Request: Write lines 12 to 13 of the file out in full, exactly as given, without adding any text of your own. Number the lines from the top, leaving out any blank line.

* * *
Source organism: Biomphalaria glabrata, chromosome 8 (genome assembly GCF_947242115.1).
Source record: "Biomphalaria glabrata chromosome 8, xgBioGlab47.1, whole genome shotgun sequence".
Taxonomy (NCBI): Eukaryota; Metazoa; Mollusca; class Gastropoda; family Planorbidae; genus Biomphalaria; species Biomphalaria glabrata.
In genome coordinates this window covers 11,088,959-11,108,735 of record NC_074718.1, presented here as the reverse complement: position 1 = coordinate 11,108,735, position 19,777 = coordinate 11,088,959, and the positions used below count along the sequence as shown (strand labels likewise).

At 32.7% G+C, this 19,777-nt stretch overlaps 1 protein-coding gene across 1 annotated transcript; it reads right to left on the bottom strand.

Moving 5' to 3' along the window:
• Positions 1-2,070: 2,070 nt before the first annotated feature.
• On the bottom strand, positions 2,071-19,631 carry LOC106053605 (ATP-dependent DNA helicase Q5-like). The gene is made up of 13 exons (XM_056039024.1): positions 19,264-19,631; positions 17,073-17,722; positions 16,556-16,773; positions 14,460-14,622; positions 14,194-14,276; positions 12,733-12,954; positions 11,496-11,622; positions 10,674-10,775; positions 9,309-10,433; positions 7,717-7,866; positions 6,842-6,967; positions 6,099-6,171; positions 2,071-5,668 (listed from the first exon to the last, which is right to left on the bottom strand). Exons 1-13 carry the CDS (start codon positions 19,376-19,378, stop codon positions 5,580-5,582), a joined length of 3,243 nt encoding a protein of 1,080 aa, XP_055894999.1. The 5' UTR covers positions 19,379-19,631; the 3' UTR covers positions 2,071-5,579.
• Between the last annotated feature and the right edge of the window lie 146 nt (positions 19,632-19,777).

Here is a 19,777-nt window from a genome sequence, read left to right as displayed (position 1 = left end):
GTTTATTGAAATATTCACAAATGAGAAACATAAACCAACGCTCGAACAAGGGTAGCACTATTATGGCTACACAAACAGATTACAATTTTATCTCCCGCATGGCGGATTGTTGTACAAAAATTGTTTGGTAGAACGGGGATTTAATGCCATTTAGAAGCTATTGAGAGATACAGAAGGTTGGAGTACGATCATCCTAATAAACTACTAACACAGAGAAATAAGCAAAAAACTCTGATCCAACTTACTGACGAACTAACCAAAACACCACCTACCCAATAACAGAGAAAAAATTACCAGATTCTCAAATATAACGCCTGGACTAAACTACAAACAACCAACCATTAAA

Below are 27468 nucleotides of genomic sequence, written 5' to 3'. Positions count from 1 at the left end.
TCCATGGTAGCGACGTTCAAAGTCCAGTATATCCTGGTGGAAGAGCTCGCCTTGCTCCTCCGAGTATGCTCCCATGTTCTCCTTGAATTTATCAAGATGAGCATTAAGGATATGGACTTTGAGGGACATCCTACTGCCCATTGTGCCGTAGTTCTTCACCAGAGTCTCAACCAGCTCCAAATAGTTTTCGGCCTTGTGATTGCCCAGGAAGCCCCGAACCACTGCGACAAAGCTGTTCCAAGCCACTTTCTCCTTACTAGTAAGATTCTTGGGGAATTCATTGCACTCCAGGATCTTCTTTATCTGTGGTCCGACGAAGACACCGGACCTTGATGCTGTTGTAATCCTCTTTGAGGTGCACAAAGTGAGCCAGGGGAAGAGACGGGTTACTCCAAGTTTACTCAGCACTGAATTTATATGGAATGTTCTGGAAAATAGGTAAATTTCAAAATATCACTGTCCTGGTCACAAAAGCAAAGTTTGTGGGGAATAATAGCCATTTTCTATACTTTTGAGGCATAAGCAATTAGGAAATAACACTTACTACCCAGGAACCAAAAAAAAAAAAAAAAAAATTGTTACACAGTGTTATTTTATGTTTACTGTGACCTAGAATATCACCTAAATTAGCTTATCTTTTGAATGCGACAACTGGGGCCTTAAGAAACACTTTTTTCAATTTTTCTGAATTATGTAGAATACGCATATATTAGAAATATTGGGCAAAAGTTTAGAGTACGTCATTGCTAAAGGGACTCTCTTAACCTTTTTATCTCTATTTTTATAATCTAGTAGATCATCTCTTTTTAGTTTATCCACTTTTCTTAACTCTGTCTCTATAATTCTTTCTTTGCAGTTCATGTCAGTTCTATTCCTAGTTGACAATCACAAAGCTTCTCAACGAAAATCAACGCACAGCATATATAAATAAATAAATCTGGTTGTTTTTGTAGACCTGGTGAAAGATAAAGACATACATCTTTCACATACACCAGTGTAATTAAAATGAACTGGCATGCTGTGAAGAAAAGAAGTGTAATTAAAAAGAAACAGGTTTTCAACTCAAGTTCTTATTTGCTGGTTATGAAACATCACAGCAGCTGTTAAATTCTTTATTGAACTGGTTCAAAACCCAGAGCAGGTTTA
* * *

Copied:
Below are 27468 nucleotides of genomic sequence, written 5' to 3'. Positions count from 1 at the left end.
TCCATGGTAGCGACGTTCAAAGTCCAGTATATCCTGGTGGAAGAGCTCGCCTTGCTCCTCCGAGTATGCTCCCATGTTCTCCTTGAATTTATCAAGATGAGCATTAAGGATATGGACTTTGAGGGACATCCTACTGCCCATTGTGCCGTAGTTCTTCACCAGAGTCTCAACCAGCTCCAAATAGTTTTCGGCCTTGTGATTGCCCAGGAAGCCCCGAACCACTGCGACAAAGCTGTTCCAAGCCACTTTCTCCTTACTAGTAAGATTCTTGGGGAATTCATTGCACTCCAGGATCTTCTTTATCTGTGGTCCGACGAAGACACCGGACCTTGATGCTGTTGTAATCCTCTTTGAGGTGCACAAAGTGAGCCAGGGGAAGAGACGGGTTACTCCAAGTTTACTCAGCACTGAATTTATATGGAATGTTCTGGAAAATAGGTAAATTTCAAAATATCACTGTCCTGGTCACAAAAGCAAAGTTTGTGGGGAATAATAGCCATTTTCTATACTTTTGAGGCATAAGCAATTAGGAAATAACACTTACTACCCAGGAACCAAAAAAAAAAAAAAAAAAATTGTTACACAGTGTTATTTTATGTTTACTGTGACCTAGAATATCACCTAAATTAGCTTATCTTTTGAATGCGACAACTGGGGCCTTAAGAAACACTTTTTTCAATTTTTCTGAATTATGTAGAATACGCATATATTAGAAATATTGGGCAAAAGTTTAGAGTACGTCATTGCTAAAGGGACTCTCTTAACCTTTTTATCTCTATTTTTATAATCTAGTAGATCATCTCTTTTTAGTTTATCCACTTTTCTTAACTCTGTCTCTATAATTCTTTCTTTGCAGTTCATGTCAGTTCTATTCCTAGTTGACAATCACAAAGCTTCTCAACGAAAATCAACGCACAGCATATATAAATAAATAAATCTGGTTGTTTTTGTAGACCTGGTGAAAGATAAAGACATACATCTTTCACATACACCAGTGTAATTAAAATGAACTGGCATGCTGTGAAGAAAAGAAGTGTAATTAAAAAGAAACAGGTTTTCAACTCAAGTTCTTATTTGCTGGTTATGAAACATCACAGCAGCTGTTAAATTCTTTATTGAACTGGTTCAAAACCCAGAGCAGGTTTA